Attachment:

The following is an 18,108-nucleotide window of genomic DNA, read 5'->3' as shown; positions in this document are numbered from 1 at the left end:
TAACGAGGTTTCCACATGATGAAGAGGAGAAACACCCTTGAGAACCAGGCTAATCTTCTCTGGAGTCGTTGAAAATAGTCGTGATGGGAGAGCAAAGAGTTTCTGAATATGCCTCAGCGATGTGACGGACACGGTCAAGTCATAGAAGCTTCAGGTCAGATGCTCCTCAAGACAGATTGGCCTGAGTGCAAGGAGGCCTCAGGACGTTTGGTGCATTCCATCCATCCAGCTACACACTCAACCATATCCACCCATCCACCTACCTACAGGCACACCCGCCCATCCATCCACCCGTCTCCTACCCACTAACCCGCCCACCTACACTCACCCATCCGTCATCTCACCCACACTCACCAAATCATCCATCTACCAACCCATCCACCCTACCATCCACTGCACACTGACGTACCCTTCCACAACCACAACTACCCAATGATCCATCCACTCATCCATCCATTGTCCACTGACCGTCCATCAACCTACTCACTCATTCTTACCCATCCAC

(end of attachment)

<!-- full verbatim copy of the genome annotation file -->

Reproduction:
The following is an 18,108-nucleotide window of genomic DNA, read 5'->3' as shown; positions in this document are numbered from 1 at the left end:
TAACGAGGTTTCCACATGATGAAGAGGAGAAACACCCTTGAGAACCAGGCTAATCTTCTCTGGAGTCGTTGAAAATAGTCGTGATGGGAGAGCAAAGAGTTTCTGAATATGCCTCAGCGATGTGACGGACACGGTCAAGTCATAGAAGCTTCAGGTCAGATGCTCCTCAAGACAGATTGGCCTGAGTGCAAGGAGGCCTCAGGACGTTTGGTGCATTCCATCCATCCAGCTACACACTCAACCATATCCACCCATCCACCTACCTACAGGCACACCCGCCCATCCATCCACCCGTCTCCTACCCACTAACCCGCCCACCTACACTCACCCATCCGTCATCTCACCCACACTCACCAAATCATCCATCTACCAACCCATCCACCCTACCATCCACTGCACACTGACGTACCCTTCCACAACCACAACTACCCAATGATCCATCCACTCATCCATCCATTGTCCACTGACCGTCCATCAACCTACTCACTCATTCTTACCCATCCAC